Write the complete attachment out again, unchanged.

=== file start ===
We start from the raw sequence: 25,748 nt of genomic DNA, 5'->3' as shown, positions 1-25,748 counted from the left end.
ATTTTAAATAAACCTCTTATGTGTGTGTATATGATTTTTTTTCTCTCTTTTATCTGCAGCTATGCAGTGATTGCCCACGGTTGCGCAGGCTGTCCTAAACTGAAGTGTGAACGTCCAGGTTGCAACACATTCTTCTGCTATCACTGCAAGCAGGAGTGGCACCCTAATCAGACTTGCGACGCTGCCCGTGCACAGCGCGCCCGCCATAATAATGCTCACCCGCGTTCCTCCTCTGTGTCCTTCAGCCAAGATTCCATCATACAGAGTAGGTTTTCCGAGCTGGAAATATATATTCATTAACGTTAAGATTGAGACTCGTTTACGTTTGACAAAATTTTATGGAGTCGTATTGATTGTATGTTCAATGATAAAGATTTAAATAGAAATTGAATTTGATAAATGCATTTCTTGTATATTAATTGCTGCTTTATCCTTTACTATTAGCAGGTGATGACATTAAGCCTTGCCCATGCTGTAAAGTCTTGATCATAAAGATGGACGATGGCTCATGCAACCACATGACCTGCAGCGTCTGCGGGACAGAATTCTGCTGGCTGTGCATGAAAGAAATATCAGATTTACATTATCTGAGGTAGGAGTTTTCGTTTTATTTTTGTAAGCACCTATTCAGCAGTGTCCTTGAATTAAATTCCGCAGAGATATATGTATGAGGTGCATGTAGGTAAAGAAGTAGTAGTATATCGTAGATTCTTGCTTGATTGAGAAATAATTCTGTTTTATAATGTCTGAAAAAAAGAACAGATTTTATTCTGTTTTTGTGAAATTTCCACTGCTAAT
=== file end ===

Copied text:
We start from the raw sequence: 25,748 nt of genomic DNA, 5'->3' as shown, positions 1-25,748 counted from the left end.
ATTTTAAATAAACCTCTTATGTGTGTGTATATGATTTTTTTTCTCTCTTTTATCTGCAGCTATGCAGTGATTGCCCACGGTTGCGCAGGCTGTCCTAAACTGAAGTGTGAACGTCCAGGTTGCAACACATTCTTCTGCTATCACTGCAAGCAGGAGTGGCACCCTAATCAGACTTGCGACGCTGCCCGTGCACAGCGCGCCCGCCATAATAATGCTCACCCGCGTTCCTCCTCTGTGTCCTTCAGCCAAGATTCCATCATACAGAGTAGGTTTTCCGAGCTGGAAATATATATTCATTAACGTTAAGATTGAGACTCGTTTACGTTTGACAAAATTTTATGGAGTCGTATTGATTGTATGTTCAATGATAAAGATTTAAATAGAAATTGAATTTGATAAATGCATTTCTTGTATATTAATTGCTGCTTTATCCTTTACTATTAGCAGGTGATGACATTAAGCCTTGCCCATGCTGTAAAGTCTTGATCATAAAGATGGACGATGGCTCATGCAACCACATGACCTGCAGCGTCTGCGGGACAGAATTCTGCTGGCTGTGCATGAAAGAAATATCAGATTTACATTATCTGAGGTAGGAGTTTTCGTTTTATTTTTGTAAGCACCTATTCAGCAGTGTCCTTGAATTAAATTCCGCAGAGATATATGTATGAGGTGCATGTAGGTAAAGAAGTAGTAGTATATCGTAGATTCTTGCTTGATTGAGAAATAATTCTGTTTTATAATGTCTGAAAAAAAGAACAGATTTTATTCTGTTTTTGTGAAATTTCCACTGCTAAT